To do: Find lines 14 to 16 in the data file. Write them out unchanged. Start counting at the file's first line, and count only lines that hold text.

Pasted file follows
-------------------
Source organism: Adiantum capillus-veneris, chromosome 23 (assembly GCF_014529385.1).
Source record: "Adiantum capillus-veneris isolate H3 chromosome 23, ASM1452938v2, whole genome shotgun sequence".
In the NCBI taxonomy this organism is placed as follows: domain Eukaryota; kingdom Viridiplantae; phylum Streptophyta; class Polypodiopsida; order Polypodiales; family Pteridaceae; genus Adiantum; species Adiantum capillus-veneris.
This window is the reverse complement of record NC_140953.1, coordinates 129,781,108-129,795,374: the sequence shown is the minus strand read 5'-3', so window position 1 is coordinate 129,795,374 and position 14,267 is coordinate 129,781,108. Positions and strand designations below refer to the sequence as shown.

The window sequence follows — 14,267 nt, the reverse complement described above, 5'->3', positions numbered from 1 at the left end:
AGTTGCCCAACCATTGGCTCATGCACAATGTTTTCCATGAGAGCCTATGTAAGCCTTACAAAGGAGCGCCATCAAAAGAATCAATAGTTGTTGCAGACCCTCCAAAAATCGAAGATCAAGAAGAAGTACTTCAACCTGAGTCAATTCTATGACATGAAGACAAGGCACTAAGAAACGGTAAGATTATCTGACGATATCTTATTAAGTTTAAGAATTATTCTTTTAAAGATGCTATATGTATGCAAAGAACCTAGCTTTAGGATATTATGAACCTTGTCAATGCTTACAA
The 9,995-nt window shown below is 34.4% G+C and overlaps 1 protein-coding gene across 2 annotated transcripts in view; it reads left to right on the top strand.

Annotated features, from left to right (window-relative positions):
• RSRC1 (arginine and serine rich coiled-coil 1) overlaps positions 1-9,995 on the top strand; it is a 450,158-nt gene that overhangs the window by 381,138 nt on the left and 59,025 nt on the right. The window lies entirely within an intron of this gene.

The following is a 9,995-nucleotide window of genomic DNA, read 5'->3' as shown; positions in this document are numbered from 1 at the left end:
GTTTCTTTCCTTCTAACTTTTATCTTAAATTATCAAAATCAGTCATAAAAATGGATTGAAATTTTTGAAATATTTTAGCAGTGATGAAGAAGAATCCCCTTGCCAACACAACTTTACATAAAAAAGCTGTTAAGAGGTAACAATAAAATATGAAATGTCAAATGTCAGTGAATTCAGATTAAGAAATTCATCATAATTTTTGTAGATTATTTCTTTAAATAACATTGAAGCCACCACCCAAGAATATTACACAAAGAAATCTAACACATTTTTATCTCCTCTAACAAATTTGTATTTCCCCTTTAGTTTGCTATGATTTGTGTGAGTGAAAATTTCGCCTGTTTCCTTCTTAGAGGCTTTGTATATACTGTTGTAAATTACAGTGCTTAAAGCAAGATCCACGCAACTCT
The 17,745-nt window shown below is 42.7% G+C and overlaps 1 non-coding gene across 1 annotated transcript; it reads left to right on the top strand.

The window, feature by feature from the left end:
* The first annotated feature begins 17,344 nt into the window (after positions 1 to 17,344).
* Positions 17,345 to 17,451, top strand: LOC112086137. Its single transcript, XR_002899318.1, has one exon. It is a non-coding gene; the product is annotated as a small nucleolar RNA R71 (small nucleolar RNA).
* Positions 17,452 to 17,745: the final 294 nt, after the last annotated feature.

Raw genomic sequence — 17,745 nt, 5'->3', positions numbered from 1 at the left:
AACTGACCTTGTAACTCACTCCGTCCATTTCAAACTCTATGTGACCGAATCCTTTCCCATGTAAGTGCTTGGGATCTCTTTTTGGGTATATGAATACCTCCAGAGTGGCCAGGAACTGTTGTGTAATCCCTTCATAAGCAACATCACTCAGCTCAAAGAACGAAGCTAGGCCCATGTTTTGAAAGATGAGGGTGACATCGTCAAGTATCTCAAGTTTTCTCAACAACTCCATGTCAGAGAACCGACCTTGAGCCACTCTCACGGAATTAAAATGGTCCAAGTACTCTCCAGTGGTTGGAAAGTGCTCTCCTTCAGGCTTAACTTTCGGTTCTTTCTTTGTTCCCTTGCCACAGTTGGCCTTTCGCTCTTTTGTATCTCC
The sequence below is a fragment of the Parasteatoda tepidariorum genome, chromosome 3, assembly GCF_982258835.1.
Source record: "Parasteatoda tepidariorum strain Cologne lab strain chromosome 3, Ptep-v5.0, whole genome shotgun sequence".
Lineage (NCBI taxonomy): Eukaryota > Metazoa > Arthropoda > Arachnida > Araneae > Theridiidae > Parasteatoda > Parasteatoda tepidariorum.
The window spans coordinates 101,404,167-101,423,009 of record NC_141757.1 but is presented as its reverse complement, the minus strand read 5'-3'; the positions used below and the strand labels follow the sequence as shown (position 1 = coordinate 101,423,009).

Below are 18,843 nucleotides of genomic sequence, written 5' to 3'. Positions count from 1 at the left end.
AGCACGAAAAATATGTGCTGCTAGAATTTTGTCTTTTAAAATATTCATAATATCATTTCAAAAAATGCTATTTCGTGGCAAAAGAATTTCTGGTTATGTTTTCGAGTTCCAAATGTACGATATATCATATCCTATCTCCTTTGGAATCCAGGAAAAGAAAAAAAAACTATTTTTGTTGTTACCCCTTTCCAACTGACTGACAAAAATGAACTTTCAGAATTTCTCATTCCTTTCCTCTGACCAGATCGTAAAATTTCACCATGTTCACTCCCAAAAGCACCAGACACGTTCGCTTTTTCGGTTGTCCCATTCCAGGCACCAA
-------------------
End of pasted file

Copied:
* The first annotated feature begins 17,344 nt into the window (after positions 1 to 17,344).
* Positions 17,345 to 17,451, top strand: LOC112086137. Its single transcript, XR_002899318.1, has one exon. It is a non-coding gene; the product is annotated as a small nucleolar RNA R71 (small nucleolar RNA).
* Positions 17,452 to 17,745: the final 294 nt, after the last annotated feature.